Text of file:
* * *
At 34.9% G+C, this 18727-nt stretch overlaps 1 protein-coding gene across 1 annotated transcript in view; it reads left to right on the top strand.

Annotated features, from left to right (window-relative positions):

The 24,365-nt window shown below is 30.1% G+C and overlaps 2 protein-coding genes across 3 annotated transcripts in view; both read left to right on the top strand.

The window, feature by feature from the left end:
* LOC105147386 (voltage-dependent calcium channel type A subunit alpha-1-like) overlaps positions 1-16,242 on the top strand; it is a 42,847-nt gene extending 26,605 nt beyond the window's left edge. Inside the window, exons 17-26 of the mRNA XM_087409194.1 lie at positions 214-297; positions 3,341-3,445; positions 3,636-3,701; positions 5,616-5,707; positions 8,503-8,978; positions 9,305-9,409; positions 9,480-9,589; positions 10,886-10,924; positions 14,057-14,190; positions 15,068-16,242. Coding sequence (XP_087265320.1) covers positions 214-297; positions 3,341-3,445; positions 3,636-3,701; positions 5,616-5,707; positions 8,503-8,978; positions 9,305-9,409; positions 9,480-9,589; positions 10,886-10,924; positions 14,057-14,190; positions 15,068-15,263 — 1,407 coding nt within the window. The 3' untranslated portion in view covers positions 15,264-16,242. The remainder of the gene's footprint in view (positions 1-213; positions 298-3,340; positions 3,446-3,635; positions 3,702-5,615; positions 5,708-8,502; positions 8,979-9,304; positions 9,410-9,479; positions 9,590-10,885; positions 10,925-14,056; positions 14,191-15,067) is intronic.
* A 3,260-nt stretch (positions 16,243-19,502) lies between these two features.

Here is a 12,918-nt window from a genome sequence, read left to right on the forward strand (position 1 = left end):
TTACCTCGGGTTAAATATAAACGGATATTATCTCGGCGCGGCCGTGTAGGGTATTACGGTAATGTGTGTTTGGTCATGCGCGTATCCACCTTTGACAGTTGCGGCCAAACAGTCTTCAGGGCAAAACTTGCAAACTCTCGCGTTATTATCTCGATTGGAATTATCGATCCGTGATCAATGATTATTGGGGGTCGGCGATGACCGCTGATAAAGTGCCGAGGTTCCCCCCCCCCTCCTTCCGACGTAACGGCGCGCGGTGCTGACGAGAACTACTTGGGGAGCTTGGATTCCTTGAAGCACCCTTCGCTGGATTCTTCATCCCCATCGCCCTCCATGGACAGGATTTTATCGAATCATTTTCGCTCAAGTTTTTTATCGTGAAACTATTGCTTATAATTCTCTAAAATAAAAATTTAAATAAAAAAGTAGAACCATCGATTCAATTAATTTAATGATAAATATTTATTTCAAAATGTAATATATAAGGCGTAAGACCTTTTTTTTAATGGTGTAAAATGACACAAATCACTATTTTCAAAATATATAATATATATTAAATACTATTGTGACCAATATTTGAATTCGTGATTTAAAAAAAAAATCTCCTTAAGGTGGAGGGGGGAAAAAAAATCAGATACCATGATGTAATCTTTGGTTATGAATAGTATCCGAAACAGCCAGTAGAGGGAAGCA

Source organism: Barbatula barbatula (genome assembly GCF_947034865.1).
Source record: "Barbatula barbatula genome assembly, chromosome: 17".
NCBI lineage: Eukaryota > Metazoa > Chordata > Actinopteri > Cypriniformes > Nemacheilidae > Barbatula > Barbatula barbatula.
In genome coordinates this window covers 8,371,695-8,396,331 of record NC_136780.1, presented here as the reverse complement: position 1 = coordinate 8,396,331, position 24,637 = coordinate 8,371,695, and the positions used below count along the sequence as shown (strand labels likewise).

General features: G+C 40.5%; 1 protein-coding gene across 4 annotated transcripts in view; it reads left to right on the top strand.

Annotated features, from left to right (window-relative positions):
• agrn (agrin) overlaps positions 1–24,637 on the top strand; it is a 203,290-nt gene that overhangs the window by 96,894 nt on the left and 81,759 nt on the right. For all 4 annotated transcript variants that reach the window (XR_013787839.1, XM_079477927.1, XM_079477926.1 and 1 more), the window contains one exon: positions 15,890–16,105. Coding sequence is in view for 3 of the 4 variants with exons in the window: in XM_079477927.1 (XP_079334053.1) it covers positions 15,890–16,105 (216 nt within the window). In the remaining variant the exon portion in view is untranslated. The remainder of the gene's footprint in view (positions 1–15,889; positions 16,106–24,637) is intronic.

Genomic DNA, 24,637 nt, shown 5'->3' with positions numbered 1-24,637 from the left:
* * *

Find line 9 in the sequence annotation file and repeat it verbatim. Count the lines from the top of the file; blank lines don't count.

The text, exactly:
Source organism: Barbatula barbatula (genome assembly GCF_947034865.1).